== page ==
External restoration works were undertaken to the roof and façades between 2003 and 2006, including radical concrete cancer mitigation treatments.

The Mission building features a dome to its west end – a radical feat of reinforced concrete engineering at the time of construction – which had developed concrete cancer. This unique structure was rescued through the application of several unusual remedial treatments to its concrete and reinforced steel substrate. An extraordinary space internally, built to house a gymnasium, the dome now operates as a temporary exhibition space and occasional recording studio.

While the Mission continues to welcome visiting sailors, it now also accommodates community activities. Suitable adaptive re-use options are currently being explored for the site.

Other projects at the Mission to Seamen include:

2002

Master Plan

2003

Conservation Management Plan

The Mission to Seamen building is socially significant as being the central branch of the Mission to Seafarers in Melbourne, where manifold numbers of international seafarers have been catered for over the last 85 years. The Mission provided an opportunity for some repose, letter writing, playing of games, a chance to attend a religious service, or resting whilst in port. Although the organisation no longer is as large as it once was, there has been a continuity of operations for nearly 100 years in this part of Melbourne.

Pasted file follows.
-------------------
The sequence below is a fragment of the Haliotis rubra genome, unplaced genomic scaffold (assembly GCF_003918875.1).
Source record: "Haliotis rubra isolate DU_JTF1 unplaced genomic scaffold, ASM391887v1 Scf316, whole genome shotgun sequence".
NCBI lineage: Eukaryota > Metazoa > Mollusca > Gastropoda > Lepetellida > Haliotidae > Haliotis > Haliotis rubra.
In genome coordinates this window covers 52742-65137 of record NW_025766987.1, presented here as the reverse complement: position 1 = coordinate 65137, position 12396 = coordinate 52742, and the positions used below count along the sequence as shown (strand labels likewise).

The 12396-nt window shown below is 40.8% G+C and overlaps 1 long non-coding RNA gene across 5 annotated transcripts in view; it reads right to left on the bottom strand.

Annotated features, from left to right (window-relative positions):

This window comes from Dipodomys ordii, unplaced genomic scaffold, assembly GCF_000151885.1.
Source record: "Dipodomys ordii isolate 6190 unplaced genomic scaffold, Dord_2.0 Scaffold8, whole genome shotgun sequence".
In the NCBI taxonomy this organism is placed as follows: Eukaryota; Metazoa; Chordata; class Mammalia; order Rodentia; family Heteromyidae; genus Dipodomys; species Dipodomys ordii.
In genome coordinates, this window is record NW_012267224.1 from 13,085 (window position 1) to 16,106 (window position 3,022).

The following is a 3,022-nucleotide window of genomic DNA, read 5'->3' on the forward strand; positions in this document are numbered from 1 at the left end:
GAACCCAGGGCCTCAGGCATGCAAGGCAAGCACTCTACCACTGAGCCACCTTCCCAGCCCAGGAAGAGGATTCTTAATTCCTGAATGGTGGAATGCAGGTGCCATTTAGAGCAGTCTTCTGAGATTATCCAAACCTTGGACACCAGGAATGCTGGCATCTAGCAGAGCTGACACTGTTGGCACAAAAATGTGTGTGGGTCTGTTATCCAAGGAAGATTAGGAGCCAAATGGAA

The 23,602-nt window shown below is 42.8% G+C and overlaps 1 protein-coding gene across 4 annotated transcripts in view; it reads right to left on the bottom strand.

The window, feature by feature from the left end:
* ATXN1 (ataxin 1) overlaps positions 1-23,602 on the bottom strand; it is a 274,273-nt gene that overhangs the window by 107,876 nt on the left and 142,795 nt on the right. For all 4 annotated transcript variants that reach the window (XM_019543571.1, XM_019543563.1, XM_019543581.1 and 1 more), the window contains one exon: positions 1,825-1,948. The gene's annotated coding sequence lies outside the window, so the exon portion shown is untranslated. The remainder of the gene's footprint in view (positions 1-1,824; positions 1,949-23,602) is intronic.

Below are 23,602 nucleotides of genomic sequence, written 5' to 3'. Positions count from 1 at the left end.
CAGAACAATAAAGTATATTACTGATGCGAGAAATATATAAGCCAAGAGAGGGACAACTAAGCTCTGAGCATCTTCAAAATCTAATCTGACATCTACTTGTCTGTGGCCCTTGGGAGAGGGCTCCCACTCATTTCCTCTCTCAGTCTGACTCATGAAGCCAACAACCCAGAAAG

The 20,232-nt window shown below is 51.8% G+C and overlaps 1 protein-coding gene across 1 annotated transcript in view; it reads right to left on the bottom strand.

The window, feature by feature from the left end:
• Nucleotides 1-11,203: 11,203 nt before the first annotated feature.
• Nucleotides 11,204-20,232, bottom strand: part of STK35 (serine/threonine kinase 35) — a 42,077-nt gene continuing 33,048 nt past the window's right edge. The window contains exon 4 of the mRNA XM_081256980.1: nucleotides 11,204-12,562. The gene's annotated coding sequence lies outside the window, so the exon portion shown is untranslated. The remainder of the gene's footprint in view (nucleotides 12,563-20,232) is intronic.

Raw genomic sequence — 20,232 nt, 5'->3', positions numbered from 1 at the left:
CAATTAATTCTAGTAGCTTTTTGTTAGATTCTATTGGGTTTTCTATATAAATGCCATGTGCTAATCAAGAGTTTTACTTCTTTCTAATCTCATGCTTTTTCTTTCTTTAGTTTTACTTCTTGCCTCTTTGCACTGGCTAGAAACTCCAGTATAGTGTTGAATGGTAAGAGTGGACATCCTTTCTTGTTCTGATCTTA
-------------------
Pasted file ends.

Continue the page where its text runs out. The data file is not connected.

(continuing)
The Mission to Seamen is historically significant as being the last remaining of the few purpose built institutes for the Mission to Seafarers in Melbourne.

Source: Conservation Management Plan, RBA Architects + Conservation Consultants, 2003